The surface climatology of Coats Land, Antarctica, is described through observations from automatic weather stations, from Halley station, from upper air soundings and from satellite remote sensing. Coats Land consists of the Brunt Ice Shelf and the adjoining continent to the South. The topography of this region is typical of much of the Antarctic coastal fringes: a modest slope (5% at most) and relative uniformity across the slope. A basic climatology broken into site and season is presented. In winter, and to an extent in the equinoctial seasons, the region clearly divides into two dynamical regimes. Over the ice shelf winds are usually from the east or occasionally from the west, whereas over the continental slopes winds are from the east to south quadrant. Over the ice shelf the surface layer is about 10 K colder, in terms of potential temperature, than on the continent, and is also more stable than on the steeper parts of the slope. Motivated by case studies. three criteria are developed to select a subset of the data that are katabatic in the sense that the flow is believed to be primarily due to a downslope buoyancy forcing. On the continental slope, the Criteria pick out a coherent Subset of the data that are tightly clustered in wind speed and wind direction. Typical katabatic winds are from 10degrees to the east of the fall line and 7.5 ms(-1) at the steepest part of the slope (5.1 ms(-1) higher up). They are rarely more than 15 ms(-1) in this region; hence their description as ordinary, in contrast with those extraordinary katabatic regimes that have been the focus of previous studies. The katabatic flow remains close to adiabatic as it moves down the slope, and is relatively dry near the slope foot. We estimate the flow to be primarily katabatic at most 40-50% of the time, although it may appear to be katabatic, from wind speed and wind direction characteristics, some 60-70% of the time. There is no coherent katabatic-flow signature on the ice shelf.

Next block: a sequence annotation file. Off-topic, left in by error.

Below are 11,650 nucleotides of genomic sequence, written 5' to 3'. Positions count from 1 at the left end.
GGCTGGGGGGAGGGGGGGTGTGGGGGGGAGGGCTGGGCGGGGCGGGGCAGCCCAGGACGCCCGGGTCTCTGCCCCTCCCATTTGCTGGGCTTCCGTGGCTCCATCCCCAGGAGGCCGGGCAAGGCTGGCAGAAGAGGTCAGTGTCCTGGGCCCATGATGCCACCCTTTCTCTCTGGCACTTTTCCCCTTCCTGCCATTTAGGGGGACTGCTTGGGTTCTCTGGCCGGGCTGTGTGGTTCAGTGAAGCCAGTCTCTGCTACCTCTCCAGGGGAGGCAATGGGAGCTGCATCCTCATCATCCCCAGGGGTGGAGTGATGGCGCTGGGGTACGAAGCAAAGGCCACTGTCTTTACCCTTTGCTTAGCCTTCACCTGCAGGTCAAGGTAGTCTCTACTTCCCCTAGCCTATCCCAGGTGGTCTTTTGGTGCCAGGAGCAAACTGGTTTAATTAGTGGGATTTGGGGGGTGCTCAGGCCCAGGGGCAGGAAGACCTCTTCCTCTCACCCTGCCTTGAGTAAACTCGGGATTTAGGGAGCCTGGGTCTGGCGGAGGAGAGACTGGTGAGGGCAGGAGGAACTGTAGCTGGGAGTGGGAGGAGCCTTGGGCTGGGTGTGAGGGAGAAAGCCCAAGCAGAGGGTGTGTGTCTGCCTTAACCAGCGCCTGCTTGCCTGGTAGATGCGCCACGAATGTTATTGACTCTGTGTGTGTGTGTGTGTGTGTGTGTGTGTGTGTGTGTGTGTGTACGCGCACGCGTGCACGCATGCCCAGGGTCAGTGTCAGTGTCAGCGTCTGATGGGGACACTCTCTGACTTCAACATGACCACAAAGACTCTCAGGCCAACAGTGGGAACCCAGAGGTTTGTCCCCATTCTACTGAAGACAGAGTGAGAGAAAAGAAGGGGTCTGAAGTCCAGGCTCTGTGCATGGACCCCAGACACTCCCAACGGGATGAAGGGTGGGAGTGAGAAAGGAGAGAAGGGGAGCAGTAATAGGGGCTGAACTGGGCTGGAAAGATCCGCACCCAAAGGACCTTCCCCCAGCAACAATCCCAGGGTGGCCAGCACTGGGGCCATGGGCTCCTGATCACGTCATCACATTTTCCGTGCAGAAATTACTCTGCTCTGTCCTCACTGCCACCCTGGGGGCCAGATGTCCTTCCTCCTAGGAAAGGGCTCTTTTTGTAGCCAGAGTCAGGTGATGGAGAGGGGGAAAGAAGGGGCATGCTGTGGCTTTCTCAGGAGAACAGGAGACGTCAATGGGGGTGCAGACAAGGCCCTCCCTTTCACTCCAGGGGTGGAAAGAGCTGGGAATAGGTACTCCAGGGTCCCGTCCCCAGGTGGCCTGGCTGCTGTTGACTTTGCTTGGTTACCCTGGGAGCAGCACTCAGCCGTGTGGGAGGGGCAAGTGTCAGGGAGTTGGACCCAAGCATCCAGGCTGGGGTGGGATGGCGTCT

Question: How does the female macaroni penguin balance her own needs with those of her chick during breeding?Features of the model: We model the behaviour of female macaroni penguins during a sensitive life-history stage as a function of the availability of their main prey species, Antarctic krill (Euphausia superba), using stochastic dynamic programming. In the model, females maximize accumulated delivery to the chick, accounting for metabolic losses. Chick fullness is included as a state in the model. Range of key variables: We test three scenarios for krill availability, which changes with distance from the nest. In the first, krill abundance increases with distance from the nest, with no variability in the reward at each distance. In the second, variability increases proportionally with the increasing amount of krill available at each distance from the nest. In the third, the abundance of krill at each distance from the nest is constant, but variability decreases further from the nest. Conclusions: Natural selection should produce females that sacrifice their own condition to meet the increasing demands of their chicks. We predict a weight loss of 10-20%, which is comparable to the empirical average of 14%. We also predict that females will endure the cost of travelling further from the nest to obtain a more predictable meal of krill, even if the mean reward does not change with distance from the nest.